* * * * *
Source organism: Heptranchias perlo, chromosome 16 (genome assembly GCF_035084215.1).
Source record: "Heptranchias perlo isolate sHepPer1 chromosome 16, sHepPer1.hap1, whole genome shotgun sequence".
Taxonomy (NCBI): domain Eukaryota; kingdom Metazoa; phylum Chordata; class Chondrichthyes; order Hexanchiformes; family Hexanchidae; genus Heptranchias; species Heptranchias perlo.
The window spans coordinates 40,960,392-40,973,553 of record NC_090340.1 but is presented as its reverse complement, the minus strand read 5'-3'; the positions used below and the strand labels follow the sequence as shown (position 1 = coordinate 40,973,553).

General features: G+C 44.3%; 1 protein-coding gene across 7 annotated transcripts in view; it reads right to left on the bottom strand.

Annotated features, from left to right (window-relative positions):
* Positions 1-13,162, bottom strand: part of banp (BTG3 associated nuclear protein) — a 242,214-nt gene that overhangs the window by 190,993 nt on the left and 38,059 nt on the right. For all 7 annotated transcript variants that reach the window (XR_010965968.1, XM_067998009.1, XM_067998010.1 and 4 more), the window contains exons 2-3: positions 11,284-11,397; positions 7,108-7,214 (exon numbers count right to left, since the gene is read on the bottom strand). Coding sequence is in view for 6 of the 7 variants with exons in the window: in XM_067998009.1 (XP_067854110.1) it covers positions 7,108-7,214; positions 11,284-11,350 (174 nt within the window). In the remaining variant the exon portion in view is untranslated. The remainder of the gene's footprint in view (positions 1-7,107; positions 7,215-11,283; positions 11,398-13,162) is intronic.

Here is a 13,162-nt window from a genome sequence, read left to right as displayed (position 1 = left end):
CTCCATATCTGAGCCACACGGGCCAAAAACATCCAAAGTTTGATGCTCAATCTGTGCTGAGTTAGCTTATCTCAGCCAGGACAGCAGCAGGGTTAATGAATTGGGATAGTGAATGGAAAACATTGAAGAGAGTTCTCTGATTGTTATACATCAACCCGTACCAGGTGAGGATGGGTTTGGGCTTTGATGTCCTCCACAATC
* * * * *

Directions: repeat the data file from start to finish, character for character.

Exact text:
Source organism: Heptranchias perlo, chromosome 16 (genome assembly GCF_035084215.1).
Source record: "Heptranchias perlo isolate sHepPer1 chromosome 16, sHepPer1.hap1, whole genome shotgun sequence".
Taxonomy (NCBI): domain Eukaryota; kingdom Metazoa; phylum Chordata; class Chondrichthyes; order Hexanchiformes; family Hexanchidae; genus Heptranchias; species Heptranchias perlo.
The window spans coordinates 40,960,392-40,973,553 of record NC_090340.1 but is presented as its reverse complement, the minus strand read 5'-3'; the positions used below and the strand labels follow the sequence as shown (position 1 = coordinate 40,973,553).

General features: G+C 44.3%; 1 protein-coding gene across 7 annotated transcripts in view; it reads right to left on the bottom strand.

Annotated features, from left to right (window-relative positions):
* Positions 1-13,162, bottom strand: part of banp (BTG3 associated nuclear protein) — a 242,214-nt gene that overhangs the window by 190,993 nt on the left and 38,059 nt on the right. For all 7 annotated transcript variants that reach the window (XR_010965968.1, XM_067998009.1, XM_067998010.1 and 4 more), the window contains exons 2-3: positions 11,284-11,397; positions 7,108-7,214 (exon numbers count right to left, since the gene is read on the bottom strand). Coding sequence is in view for 6 of the 7 variants with exons in the window: in XM_067998009.1 (XP_067854110.1) it covers positions 7,108-7,214; positions 11,284-11,350 (174 nt within the window). In the remaining variant the exon portion in view is untranslated. The remainder of the gene's footprint in view (positions 1-7,107; positions 7,215-11,283; positions 11,398-13,162) is intronic.

Here is a 13,162-nt window from a genome sequence, read left to right as displayed (position 1 = left end):
CTCCATATCTGAGCCACACGGGCCAAAAACATCCAAAGTTTGATGCTCAATCTGTGCTGAGTTAGCTTATCTCAGCCAGGACAGCAGCAGGGTTAATGAATTGGGATAGTGAATGGAAAACATTGAAGAGAGTTCTCTGATTGTTATACATCAACCCGTACCAGGTGAGGATGGGTTTGGGCTTTGATGTCCTCCACAATC